As a former peasant who grew up in a traditional northern Chinese cave house, Xu Dufeng has always had close links to the soil. At the beginning of China's economic reforms in the 1980s, Xu would dig raw clay from the ground in the mountains near his home village and load it onto the back of his three-wheeled tractor. Then he would make the seven-hour drive to Xian, the nearest big city, where he would sell his precious cargo to local ceramics workshops. Friends remember him arriving, sweating from the journey, a towel wrapped around his head.
Today Xu is the owner of one of the region's biggest brick-and-tile factories, and he travels in a little more style--his Audi is chauffeur-driven. But he hasn't forgotten the humble clay that got him started. During the past year Xu has decided to plow some of his fortune into building an international ceramic-arts center with 10 museums showcasing contemporary ceramics by leading artists from different parts of the world, in what was once a bare field behind his factory in Fuping, in China's Shaanxi province. "Of course, some friends think I'm crazy," says the soft-spoken Xu, "but you have to follow your instincts. Since I began delivering clay I fell in love with ceramic works--and I admire the artists so much. So I want to make this a place where artists from around the world can create and communicate."
A remote hillside on the edge of north China's famously barren "yellow earth" loess plateau might seem an inhospitable place to start. In early August, Xu's dream took a step closer to becoming reality, with the opening of a museum dedicated to contemporary French ceramics. Ten of France's leading ceramic artists spent several weeks working in Fuping's studios, producing a series of abstract and installation pieces for the museum. Twenty more French artists will visit over the next two years to add their contributions.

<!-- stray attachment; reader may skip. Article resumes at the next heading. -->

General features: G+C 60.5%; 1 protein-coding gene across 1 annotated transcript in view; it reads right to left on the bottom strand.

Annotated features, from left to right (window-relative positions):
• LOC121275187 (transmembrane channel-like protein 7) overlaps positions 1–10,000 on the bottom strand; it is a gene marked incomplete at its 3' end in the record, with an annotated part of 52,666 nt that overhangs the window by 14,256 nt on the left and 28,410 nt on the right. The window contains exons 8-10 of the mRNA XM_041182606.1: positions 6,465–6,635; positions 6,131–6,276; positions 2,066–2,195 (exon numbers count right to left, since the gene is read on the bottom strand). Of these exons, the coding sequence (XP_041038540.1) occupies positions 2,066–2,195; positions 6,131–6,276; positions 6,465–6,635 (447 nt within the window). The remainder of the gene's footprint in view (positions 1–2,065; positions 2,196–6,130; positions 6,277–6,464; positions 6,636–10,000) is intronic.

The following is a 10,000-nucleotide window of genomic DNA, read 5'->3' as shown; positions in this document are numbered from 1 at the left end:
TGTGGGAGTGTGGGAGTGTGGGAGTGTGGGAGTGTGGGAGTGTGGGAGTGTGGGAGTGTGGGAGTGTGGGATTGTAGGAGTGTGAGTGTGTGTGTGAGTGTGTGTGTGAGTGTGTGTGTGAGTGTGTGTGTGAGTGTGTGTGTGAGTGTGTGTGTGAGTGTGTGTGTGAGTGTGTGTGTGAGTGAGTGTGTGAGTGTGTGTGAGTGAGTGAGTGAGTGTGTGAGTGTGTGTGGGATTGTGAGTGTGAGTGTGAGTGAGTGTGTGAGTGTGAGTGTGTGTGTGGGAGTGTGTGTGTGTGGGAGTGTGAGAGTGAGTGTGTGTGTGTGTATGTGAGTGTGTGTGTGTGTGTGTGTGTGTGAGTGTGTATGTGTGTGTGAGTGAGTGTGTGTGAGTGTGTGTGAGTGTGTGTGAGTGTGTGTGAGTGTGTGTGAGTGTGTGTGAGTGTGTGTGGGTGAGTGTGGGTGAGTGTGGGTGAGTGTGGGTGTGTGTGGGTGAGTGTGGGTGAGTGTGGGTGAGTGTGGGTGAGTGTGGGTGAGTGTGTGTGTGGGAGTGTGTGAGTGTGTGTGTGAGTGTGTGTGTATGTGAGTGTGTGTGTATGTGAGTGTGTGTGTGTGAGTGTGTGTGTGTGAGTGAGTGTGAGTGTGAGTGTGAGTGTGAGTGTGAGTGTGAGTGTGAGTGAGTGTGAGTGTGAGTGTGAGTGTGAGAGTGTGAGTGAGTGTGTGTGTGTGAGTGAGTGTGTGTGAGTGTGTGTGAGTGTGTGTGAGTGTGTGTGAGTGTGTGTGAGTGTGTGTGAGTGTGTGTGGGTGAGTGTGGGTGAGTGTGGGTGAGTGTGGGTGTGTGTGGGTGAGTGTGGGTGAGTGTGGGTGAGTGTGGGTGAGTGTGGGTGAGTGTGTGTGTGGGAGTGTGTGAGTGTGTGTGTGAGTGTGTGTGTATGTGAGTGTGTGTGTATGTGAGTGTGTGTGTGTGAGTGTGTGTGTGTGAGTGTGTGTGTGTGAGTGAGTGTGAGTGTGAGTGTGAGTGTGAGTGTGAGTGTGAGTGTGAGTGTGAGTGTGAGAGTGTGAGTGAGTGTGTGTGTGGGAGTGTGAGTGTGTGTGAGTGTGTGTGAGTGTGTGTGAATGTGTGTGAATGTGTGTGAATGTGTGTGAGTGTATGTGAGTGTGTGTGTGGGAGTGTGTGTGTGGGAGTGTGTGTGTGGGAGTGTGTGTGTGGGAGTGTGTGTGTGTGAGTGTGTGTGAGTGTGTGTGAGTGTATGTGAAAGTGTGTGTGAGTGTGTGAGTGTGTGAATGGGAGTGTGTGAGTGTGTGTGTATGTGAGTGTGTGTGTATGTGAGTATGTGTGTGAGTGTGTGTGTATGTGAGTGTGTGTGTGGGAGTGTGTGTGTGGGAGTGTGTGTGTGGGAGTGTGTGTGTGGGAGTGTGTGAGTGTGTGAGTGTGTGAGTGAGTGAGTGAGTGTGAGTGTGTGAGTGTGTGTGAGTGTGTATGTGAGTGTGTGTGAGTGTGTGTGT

"When we first heard this idea we thought it might be a joke," says Daphne Corregan, an American ceramic artist who has worked in France for 30 years and organized the French delegation. "But the people here have given us so much cooperation. And coming from a country like France, where there isn't even a national museum of ceramics, it's an unbelievable opportunity. The works produced so far are very good."
The project is not without its problems. The angular concrete building that houses the French museum was still being completed the day before it was due to open. But it now sits proudly beside the museum's general exhibition hall, a striking modernist structure representing a ceramic vase half-buried in the ground, designed by Xian architecture professor Liu Kecheng. The insistence on creative design is an indication of how serious Fuping and its owners are about realizing their vision: "We want to challenge and raise the ideas of the local people," says founder Xu Dufeng. "We destroyed so much culture in China in the past--now people must get used to new thinking."
Xu is pressing ahead with plans to launch yet another museum, of Scandinavian ceramics, in November. By 2010 he intends to have galleries featuring works by artists from the rest of Europe, North America, Australasia, East Asia and Africa, as well as China itself. There are even plans for a ceramic academy in collaboration with local and foreign art schools.
China's growing middle class is increasingly interest-ed in art, making this the perfect time for such a project, says I-Chi Hsu, an American businessman based in Beijing who acts as adviser to the center and has spent the past decade promoting contemporary Chinese ceramics. The center might eventually become self-financing, though managing the project as it grows will be a challenge, says Hsu. "We will invite the artists back to stay for longer," he says. "We'll give them the facilities, and they can leave us a proportion of their works, which we can sell to collectors in China. I believe this will be one of the world's biggest art markets in a few years." Xu is more cautious: "It may take 10 or 20 years before contemporary ceramics can really be widely accepted in China," he says, "but some things just have to be done. You might not succeed," he adds, "but you have to try." For him, it's worked before.